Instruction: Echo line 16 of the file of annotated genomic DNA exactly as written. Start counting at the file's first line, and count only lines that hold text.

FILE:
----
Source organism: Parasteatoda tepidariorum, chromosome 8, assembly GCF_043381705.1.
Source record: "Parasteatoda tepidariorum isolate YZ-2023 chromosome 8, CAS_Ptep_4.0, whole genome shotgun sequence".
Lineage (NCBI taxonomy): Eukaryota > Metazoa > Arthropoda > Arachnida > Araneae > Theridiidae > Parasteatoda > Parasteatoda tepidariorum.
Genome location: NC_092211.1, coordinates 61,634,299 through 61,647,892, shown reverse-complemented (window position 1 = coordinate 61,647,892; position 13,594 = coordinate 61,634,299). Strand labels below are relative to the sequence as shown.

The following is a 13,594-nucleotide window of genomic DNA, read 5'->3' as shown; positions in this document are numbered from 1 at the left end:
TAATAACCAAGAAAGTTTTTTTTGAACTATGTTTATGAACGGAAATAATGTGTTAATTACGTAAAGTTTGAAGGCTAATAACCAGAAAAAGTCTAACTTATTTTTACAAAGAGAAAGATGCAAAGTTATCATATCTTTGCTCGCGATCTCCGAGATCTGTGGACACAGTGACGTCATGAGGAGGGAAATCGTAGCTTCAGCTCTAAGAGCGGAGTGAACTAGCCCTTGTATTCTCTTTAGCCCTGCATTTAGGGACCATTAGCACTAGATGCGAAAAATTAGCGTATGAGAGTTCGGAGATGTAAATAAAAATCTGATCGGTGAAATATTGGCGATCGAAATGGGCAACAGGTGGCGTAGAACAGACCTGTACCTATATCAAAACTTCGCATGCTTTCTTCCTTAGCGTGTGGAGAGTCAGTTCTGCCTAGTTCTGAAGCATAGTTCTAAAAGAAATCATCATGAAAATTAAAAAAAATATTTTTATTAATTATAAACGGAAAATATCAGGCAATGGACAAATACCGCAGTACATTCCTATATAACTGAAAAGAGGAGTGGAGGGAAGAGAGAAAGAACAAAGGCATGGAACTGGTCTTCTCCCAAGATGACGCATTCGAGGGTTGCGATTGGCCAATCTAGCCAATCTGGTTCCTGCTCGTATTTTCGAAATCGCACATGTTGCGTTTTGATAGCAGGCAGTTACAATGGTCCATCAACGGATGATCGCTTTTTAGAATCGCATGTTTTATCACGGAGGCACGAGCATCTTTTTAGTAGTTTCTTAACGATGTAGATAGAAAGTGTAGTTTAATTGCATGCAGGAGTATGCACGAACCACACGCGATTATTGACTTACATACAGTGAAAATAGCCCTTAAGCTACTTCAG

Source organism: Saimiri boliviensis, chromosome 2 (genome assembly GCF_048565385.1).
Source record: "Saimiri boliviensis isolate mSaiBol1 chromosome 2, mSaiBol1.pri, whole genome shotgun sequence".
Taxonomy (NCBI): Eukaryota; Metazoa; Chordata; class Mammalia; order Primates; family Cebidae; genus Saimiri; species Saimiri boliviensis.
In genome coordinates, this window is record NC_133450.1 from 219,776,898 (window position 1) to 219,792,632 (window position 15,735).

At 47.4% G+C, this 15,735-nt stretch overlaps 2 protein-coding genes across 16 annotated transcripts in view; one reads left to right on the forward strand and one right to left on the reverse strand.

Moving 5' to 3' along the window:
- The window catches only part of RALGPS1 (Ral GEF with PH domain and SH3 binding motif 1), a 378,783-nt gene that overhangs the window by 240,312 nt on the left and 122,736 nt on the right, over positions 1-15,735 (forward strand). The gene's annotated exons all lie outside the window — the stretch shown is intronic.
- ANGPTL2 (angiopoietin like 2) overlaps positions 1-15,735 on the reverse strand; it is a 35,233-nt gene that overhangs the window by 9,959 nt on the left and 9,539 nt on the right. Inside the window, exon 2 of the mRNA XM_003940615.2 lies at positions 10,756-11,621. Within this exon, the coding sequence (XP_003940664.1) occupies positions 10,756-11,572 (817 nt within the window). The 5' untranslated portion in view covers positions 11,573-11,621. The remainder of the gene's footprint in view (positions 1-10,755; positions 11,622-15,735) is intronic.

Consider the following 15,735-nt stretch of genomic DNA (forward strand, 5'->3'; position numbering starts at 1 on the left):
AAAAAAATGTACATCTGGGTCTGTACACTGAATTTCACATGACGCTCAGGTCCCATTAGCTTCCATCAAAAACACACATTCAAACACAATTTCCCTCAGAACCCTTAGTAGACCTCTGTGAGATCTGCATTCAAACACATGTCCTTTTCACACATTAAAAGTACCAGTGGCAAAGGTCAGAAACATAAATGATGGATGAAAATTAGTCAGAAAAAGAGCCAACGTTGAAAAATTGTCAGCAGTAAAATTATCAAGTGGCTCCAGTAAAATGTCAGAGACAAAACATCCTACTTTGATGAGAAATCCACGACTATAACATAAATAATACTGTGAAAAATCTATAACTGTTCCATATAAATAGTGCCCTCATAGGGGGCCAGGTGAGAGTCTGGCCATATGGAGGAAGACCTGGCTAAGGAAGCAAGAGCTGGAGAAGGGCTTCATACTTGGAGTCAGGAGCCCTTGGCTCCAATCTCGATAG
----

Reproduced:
AAAAAAATGTACATCTGGGTCTGTACACTGAATTTCACATGACGCTCAGGTCCCATTAGCTTCCATCAAAAACACACATTCAAACACAATTTCCCTCAGAACCCTTAGTAGACCTCTGTGAGATCTGCATTCAAACACATGTCCTTTTCACACATTAAAAGTACCAGTGGCAAAGGTCAGAAACATAAATGATGGATGAAAATTAGTCAGAAAAAGAGCCAACGTTGAAAAATTGTCAGCAGTAAAATTATCAAGTGGCTCCAGTAAAATGTCAGAGACAAAACATCCTACTTTGATGAGAAATCCACGACTATAACATAAATAATACTGTGAAAAATCTATAACTGTTCCATATAAATAGTGCCCTCATAGGGGGCCAGGTGAGAGTCTGGCCATATGGAGGAAGACCTGGCTAAGGAAGCAAGAGCTGGAGAAGGGCTTCATACTTGGAGTCAGGAGCCCTTGGCTCCAATCTCGATAG